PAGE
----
Now let's say that the man backed out of the agreement because he suddenly caught a sense of moral contemplation. The job they were doing was to go out and kidnap a young girl for the purposes of raping and killing her. He backed out of the deal because he just couldn't bare to go through with it. Now was he wrong for backing out? Or, was he right for backing out of an agreement to kill someone solely for its pleasure?

The moral idea of honoring one's contractual and social agreements, and of being an honest broker in business clearly has its exceptions. But therefore, the question begs to be asked: Does all morality depend on situational, and relative circumstances? Is, in other words, all morality relative? When Sam Harris outlines the idea of principle, standing firm even when one can find exceptions, he is talking in a way about having rigid morals that do not necessarily have to be absolute in every situation. For example, in chess there is a good principle to adhere to: Don't loose your Queen. But there are situations when sacrificing your Queen is the best strategic option to make, and there are other times where you will have no other choice but to sacrifice your Queen. These exceptions do not have the ability to erode away the solidity of the principle at heart. No one is going to say that because a single exception can be found to the principle of not loosing your Queen in chess, that we must therefore throw out the entire principle or that the principle is erroneous.

One argument theists make about morality absence of god, is that without the absolutism of morality from divine command theory, you cannot have moral principle. My initial example above on the relativism of a moral proposition, shows how morality, while not always absolute in its nature can still have a principle behind it. In principle, I might say, it is morally right to honor those you conduct business with whether contractually or socially, but there are exceptions.

Why is murder wrong?

It is pretty axiomatic that just about every documented society, and every culture, has a basic, core set of morality that it lives by. It's a kind of basic, universal morality. This very general set of ethics, is the by product of socio-biological evolution for us as social primates. Murder for example, was condemned in almost every fashion, at least within the tribe. Historically, there were always justifications for killing the members of other tribes, and for stealing and pillaging whatever they had. In every single advanced social association of people, there exists rules to live by for the insiders. The fact that there are individual exceptions does not take away the principle behind the moral. There will always be sociopaths, and the mentally challenged who do not care, or are not able to reason their way out of murder. One of humanity's greatest challenges was to remove itself from the tribal identities from which it came from, and to learn to embrace one another as all members of essentially the same extended tribe.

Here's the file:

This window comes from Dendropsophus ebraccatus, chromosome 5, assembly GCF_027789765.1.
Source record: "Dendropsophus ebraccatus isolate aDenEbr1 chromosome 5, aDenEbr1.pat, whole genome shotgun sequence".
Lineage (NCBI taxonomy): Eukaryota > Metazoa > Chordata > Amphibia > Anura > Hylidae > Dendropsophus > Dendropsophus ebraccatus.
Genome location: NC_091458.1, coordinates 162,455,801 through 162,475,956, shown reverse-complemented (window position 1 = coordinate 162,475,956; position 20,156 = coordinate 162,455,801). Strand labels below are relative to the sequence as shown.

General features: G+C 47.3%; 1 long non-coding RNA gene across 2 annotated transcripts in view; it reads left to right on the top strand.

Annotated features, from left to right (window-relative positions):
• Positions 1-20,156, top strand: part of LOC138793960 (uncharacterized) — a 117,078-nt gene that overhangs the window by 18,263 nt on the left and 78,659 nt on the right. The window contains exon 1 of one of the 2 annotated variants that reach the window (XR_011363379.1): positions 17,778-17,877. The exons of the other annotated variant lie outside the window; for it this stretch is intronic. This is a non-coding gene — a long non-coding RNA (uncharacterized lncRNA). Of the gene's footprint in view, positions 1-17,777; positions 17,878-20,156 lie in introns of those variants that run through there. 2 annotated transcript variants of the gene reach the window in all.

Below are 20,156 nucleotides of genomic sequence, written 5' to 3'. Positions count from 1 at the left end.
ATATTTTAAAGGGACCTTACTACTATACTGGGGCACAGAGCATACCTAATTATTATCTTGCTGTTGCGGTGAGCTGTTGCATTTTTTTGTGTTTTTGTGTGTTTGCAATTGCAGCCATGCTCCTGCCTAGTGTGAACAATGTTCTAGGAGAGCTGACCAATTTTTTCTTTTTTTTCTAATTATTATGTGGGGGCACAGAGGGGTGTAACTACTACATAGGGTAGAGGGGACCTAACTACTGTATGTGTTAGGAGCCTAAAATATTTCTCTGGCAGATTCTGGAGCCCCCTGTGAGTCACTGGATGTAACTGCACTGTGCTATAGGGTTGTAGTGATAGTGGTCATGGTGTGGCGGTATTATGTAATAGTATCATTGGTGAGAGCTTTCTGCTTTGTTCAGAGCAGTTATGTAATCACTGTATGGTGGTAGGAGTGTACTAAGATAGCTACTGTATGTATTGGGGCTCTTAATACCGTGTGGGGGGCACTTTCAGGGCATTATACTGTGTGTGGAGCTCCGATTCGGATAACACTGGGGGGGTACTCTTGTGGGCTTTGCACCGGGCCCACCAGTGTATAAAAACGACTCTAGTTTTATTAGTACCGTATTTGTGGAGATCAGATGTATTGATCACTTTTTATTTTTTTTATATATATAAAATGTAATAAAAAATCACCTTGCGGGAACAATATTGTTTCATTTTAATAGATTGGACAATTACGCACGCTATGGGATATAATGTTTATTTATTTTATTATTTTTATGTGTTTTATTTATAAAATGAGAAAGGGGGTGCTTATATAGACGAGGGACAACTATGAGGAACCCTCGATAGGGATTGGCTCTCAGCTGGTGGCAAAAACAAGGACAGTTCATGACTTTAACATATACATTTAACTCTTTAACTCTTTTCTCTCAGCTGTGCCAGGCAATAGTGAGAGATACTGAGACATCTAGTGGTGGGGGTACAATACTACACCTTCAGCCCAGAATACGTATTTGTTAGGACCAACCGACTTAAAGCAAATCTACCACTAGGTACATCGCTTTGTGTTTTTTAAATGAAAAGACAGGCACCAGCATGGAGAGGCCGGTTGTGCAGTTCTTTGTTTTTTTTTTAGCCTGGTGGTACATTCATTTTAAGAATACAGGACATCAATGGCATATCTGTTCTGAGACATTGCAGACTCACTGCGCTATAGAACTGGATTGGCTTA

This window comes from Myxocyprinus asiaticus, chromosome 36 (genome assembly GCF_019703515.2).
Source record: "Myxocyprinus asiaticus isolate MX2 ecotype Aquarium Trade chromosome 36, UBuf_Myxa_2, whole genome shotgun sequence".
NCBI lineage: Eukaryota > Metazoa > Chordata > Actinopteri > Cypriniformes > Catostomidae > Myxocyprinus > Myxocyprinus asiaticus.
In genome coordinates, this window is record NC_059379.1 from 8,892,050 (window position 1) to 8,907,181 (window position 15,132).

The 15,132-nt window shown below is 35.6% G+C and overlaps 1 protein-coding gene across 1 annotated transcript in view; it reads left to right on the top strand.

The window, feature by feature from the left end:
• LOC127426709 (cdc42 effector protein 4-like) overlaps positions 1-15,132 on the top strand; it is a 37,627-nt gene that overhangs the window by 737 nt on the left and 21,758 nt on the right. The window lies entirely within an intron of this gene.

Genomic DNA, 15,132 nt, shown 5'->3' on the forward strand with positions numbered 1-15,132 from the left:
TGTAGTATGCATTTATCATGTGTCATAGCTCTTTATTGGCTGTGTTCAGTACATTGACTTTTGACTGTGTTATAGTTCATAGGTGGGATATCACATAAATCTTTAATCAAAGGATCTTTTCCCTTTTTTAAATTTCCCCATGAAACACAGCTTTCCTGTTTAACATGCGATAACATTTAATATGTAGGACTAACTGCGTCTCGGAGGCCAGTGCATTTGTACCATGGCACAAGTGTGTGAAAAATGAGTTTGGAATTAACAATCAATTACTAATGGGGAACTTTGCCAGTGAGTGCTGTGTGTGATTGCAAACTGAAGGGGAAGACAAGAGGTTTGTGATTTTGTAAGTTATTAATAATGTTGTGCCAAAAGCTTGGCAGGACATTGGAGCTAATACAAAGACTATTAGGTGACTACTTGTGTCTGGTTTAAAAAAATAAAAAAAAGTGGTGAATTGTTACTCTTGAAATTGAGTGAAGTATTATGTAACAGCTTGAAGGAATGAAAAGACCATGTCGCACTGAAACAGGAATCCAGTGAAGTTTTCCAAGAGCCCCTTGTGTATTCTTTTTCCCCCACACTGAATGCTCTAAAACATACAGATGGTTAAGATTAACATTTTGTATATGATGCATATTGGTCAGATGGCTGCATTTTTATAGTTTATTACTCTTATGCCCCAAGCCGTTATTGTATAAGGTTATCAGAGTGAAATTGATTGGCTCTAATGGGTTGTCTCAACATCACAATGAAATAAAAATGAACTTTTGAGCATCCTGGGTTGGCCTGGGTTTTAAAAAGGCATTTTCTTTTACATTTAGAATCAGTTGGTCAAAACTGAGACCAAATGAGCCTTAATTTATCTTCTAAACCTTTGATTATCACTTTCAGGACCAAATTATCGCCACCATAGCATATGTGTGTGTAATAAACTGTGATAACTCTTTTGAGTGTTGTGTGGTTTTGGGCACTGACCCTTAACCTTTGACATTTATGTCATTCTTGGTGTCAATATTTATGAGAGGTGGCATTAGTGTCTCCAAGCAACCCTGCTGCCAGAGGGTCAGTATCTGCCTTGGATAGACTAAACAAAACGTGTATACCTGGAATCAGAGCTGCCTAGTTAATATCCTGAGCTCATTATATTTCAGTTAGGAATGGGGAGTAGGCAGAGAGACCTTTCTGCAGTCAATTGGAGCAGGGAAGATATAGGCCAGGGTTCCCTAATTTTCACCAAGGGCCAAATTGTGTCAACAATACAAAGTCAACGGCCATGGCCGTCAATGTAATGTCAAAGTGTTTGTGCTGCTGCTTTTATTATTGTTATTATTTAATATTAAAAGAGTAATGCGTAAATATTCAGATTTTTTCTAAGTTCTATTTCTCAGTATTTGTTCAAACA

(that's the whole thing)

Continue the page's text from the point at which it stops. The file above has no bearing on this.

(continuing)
Murder is wrong because in principle, it is in our best option to not do so. Sure, I can murder a single individual with no real consequences for humanity as a whole. Perhaps I can do so even to a million people to the same result. But a society that always permits murder with no consequence however, is risking the benefit of being stable. Stability is what allows a society to prosper and advance. In was agriculture for example, that allowed us to cultivate what was once wild, freeing up our ability (and time)to not have to constantly hunt for our next meal. Suddenly, people were free to concentrate on learning from the natural world what they would previously have had no time for. And it was then that humanity began to flourish under the stability that arose. Would therefore, an argument that agriculture was good for humanity sound like a veritable proposition? If so, then saying murder is wrong for humanity holds the same truth and any exception that can be found does not damage the foundation of the underlying principle.

On Social Dynamics and Human Nature

Some reflective writing

Sometimes it’s hard to put into words what you really want to say. I’m not even sure how to word this properly. Sometimes I think about the world around me more than I think about the world within me. We all see the world through our subjective lens. It is therefore, very hard to see the world with you in it. Step out of consciousness and reflect. At any moment of the day, I am having multiple wars going on in my head. I have fear and paranoia, greed to get everything my way, fear and anxiety about the past and hope for the future. I dislike some of the voices I hear. Yet I also wish others would speak up louder. I turn to seek enjoyment in temporary pleasures through self destructive acts. I get jealous and horny and angry minute by minute. It is almost like my inner conscience is a mirror of the world today.

Social dynamics are a fascinating topic. I read a book a few years ago about a guy who wanted to get more successful with the ladies, so he travels around the world to meet men who are experts in getting women and getting laid. Overtime he learns how to get girl after girl, but what he also learns about through that process, is how important social dynamics take place in every social situation. First example, the idea of having such a social effect on people, that your reality becomes their reality. Such as walking into a group of people and now you’re putting on such a display, and you have such charisma that all of the people are now almost like actors in your life going according to exactly how you want them to act.

It’s like you are staring on your own movie, all about you and the people around you have no idea and have become unwitting supporting actors. Such an act, would be a vulgar display of narcissism and narcissism is something we all hate in others. Some people have that natural ability to be narcissistic, and you might have become an unwitting actor in the movie of their life. Sometimes it is OK, other times it is not depending on the situation.

It’s something I have studied closely in my interaction with other people. Sometimes, for example you have a certain skill which is in such high demand, that others wishing this knowledge are willing to act in your life like eager bulgy-eyed pupils in the front row of a classroom. It's the teacher/student relationship.

Mastering the art of social dynamics, and interpersonal relationships I think is one of the most beneficial skills one can have and capable of rewarding some of the highest dividends for years to come.